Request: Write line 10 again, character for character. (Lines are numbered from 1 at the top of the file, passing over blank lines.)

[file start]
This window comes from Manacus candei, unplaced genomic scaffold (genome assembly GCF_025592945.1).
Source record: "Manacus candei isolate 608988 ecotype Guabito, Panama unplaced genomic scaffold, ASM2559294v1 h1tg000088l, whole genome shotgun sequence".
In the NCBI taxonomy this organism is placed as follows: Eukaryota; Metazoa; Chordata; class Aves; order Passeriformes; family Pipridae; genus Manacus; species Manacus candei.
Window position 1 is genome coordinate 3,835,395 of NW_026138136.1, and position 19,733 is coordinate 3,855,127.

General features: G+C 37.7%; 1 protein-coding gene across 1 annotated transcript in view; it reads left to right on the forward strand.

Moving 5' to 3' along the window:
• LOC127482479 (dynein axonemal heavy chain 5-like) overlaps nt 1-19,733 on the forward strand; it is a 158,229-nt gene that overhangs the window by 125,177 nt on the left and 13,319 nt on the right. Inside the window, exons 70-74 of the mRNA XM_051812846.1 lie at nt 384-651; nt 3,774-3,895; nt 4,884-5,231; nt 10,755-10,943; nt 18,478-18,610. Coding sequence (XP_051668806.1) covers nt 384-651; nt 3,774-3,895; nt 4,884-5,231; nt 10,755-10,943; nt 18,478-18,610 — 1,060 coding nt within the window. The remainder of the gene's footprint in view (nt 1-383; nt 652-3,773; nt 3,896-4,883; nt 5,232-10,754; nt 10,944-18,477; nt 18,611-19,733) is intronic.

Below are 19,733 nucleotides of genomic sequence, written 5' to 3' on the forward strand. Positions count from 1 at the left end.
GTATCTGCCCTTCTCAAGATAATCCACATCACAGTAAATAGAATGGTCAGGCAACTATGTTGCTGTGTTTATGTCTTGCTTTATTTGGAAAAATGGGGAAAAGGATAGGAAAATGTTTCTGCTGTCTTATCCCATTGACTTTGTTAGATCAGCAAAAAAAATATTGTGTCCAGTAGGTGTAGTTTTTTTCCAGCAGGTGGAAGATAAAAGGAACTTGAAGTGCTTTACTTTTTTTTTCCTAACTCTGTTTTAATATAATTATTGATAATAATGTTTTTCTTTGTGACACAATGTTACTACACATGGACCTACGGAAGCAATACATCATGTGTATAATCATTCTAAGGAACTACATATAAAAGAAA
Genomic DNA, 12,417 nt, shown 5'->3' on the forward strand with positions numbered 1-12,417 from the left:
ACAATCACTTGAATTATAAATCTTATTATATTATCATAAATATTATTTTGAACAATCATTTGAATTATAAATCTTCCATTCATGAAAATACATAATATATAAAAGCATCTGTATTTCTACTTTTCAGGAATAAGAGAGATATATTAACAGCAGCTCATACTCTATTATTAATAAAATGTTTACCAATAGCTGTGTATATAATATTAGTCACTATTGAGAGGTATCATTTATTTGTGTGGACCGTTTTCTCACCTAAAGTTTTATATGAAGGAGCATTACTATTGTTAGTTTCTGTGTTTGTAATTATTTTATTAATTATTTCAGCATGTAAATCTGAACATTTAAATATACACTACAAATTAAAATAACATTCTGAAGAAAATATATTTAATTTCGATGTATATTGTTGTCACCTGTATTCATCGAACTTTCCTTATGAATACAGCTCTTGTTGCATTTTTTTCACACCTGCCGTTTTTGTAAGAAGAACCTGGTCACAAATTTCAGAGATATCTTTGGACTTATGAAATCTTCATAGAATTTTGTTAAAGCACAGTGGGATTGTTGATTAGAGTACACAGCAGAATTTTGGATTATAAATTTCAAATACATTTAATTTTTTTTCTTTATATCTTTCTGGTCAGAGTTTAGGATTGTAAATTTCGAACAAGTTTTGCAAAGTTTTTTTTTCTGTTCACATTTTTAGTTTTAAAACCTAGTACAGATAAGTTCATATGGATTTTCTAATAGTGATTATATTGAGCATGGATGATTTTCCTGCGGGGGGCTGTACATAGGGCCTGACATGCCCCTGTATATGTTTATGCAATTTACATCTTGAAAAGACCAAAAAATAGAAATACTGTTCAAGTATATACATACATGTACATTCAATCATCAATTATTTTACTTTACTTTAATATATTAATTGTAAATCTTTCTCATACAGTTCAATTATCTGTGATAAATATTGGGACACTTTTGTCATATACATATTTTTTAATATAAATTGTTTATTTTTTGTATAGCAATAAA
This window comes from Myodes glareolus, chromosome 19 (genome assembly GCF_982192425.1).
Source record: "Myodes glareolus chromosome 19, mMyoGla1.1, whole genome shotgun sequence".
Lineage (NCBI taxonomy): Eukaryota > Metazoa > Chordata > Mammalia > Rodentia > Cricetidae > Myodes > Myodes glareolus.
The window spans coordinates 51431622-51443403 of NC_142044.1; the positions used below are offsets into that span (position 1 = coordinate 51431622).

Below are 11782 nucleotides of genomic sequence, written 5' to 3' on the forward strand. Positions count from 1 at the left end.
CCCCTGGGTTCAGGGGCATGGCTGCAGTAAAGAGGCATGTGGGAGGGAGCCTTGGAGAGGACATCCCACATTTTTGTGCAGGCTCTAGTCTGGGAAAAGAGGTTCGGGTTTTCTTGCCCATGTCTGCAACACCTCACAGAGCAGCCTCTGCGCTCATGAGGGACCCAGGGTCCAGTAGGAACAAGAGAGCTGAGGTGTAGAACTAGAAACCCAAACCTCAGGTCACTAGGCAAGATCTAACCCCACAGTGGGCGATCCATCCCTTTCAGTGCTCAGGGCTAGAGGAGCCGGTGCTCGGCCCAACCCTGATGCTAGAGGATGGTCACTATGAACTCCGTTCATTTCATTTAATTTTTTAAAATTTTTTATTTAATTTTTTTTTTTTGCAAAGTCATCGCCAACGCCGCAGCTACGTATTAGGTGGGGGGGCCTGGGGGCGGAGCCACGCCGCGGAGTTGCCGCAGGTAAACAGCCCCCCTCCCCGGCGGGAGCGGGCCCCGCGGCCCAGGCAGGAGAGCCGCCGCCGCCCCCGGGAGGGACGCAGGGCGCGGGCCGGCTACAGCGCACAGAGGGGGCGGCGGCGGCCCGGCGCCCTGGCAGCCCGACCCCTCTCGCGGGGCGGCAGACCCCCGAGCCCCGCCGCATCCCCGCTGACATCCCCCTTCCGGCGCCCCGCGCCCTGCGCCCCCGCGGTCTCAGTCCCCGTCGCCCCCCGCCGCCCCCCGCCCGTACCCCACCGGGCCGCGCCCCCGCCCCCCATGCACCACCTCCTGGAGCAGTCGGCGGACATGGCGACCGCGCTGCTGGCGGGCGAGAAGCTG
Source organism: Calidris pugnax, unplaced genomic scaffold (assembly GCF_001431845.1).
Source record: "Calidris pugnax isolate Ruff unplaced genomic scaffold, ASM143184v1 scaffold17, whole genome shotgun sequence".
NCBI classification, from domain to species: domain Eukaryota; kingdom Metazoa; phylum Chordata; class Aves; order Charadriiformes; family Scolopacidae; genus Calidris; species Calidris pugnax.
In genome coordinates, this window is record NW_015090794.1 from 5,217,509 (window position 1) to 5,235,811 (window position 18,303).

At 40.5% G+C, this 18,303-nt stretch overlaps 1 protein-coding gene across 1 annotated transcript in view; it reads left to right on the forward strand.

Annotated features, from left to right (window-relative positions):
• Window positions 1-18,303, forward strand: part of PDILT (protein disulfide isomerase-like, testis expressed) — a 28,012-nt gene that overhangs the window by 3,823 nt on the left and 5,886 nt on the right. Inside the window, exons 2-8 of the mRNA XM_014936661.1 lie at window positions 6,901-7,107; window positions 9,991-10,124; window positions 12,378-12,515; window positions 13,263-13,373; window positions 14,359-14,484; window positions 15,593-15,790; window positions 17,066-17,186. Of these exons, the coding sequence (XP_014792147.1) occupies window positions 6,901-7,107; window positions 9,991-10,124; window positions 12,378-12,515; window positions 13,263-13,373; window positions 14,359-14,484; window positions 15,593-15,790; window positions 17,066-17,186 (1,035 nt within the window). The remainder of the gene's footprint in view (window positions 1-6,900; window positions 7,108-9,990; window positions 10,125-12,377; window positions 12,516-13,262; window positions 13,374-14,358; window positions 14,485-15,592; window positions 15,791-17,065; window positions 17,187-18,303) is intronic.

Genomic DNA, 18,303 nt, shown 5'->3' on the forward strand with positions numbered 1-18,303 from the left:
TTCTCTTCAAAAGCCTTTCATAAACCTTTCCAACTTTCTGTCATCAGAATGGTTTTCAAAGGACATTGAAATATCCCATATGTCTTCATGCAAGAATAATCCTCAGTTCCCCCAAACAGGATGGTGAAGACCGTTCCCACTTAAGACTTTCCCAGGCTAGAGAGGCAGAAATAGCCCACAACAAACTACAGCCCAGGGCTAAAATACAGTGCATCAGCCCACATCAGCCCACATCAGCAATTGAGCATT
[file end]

Genomic DNA, 12,417 nt, shown 5'->3' on the forward strand with positions numbered 1-12,417 from the left: